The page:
Book Review: Redemption Point by Candice Fox

Book Review: Redemption Point, by Candice Fox

In this sequel to ‘Crimson Lake’, Ted Conkaffey and Amanda Pharrell return to face the irate father of the girl Conkaffey was accused of killing, while Pharrell must also investigate the murder of two young adults in a Cairns pub.

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Award-winning Australian crime writer, Candice Fox, is back with her new novel, Redemption Point. And I have a bone to pick with Ms Fox which is: ruination of my respectable bed time. It’s eleven pm AT THE LATEST, Ms Fox. Not whatever wee small hours I am able to pry your book from my hands! Please stop being so gosh-darn good, cause I’m tired. But don’t, really. Just keep being awesome.

That about sums up Redemption Point, the sequel to Crimson Lake. It is another expertly plotted crime novel, full of quirky characters who are all shades of good and bad.

If you’ve read Crimson Lake, you’ll have already met protagonist detectives, Ted Conkaffey and Amanda Pharrell. In the follow-up, Ted is still battling with the stigma of paedophile charges that were dropped mid-trial, leaving him as Australia’s most hated man. Only now, he also has to contend with the irate father of Claire Bingley, the girl Ted was accused of kidnapping and leaving for dead. Claire’s father wants Ted to find whoever really attacked his daughter and if he fails, he’ll do away with Ted regardless. Throw in some powerful drug lords set to protect Ted, whether he wants them to or not, separation from his wife and baby daughter, and new media interest in his case, and Ted is having a pretty tough time.

Meanwhile, Amanda is investigating the murder of two young adults in a Cairns pub. It looks like a robbery gone wrong, but as usual in Ms Fox’s world, things are never that simple. The tattoo-covered eccentric is joined by newly-minted Detective Inspector Pip Sweeney. It’s her first case and Detective Sweeney has some of her own long-buried secrets to contend with.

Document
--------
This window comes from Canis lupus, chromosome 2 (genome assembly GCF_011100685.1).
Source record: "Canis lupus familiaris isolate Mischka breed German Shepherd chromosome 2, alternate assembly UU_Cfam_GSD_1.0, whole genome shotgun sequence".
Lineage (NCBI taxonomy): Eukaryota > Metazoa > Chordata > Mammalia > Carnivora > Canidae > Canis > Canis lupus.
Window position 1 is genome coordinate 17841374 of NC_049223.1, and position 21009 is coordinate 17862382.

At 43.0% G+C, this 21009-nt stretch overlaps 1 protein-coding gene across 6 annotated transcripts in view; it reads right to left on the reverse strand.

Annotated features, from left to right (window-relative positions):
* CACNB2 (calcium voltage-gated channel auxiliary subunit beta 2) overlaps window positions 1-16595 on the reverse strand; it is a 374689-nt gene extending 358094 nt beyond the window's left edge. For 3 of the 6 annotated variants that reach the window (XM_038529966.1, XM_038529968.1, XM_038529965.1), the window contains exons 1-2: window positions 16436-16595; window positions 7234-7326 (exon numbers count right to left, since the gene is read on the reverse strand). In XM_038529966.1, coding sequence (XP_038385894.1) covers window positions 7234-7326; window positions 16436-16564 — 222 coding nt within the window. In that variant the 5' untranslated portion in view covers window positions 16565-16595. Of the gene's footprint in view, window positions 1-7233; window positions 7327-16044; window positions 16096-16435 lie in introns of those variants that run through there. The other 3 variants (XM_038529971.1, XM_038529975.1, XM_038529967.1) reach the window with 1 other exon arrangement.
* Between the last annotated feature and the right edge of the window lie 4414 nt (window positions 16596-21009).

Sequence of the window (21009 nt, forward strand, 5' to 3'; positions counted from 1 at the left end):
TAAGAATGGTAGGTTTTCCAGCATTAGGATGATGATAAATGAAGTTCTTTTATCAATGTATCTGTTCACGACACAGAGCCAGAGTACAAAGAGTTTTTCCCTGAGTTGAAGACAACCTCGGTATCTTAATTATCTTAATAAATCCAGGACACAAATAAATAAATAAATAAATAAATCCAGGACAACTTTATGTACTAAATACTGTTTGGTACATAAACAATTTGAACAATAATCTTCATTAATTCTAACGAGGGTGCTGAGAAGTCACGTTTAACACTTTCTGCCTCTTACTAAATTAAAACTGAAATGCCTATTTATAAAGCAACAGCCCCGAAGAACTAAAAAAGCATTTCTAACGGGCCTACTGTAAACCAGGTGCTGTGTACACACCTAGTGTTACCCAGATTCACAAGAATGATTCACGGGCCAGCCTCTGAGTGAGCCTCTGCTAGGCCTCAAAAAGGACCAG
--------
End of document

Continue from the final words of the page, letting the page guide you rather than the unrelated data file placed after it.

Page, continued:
What stands out about this novel is the development of Amanda’s character. More scenes from her point of view allow the reader insight into her particular way of viewing the world and her issues relating to normal human emotions. She blossoms in this novel, compared to the first book where she was more of a mysterious, shadowy figure. And topic je dour—trial by media—continues as a strong theme. In a world where accusations of impropriety are increasingly enough to end careers and reputations forever, it’s a confronting and enlightening exploration of the effects of unproven accusations upon an individual and their family.

A word of warning: this does contain a gritty sub-plot from the point of view of a paedophile, which is quite confronting. It, too, is carefully handled but beware some readers may find it tough going. Also, this sequel does give away some of the plot points in Crimson Lake, so do read them in order for maximum enjoyment.

As usual, if you think you can predict how this all ends, you’re likely wrong. Redemption Point is another amazing, addictive, insightful and utterly bedtime-destroying read from Australia’s Queen of Crime.

Reviewed by Samantha Bond
Twitter: @SamStaceyBond

Rating out of 10:  9

Distributed by: Penguin Australia
Released: January 2018
RRP: $32.99 trade paperback, $12.99 eBook

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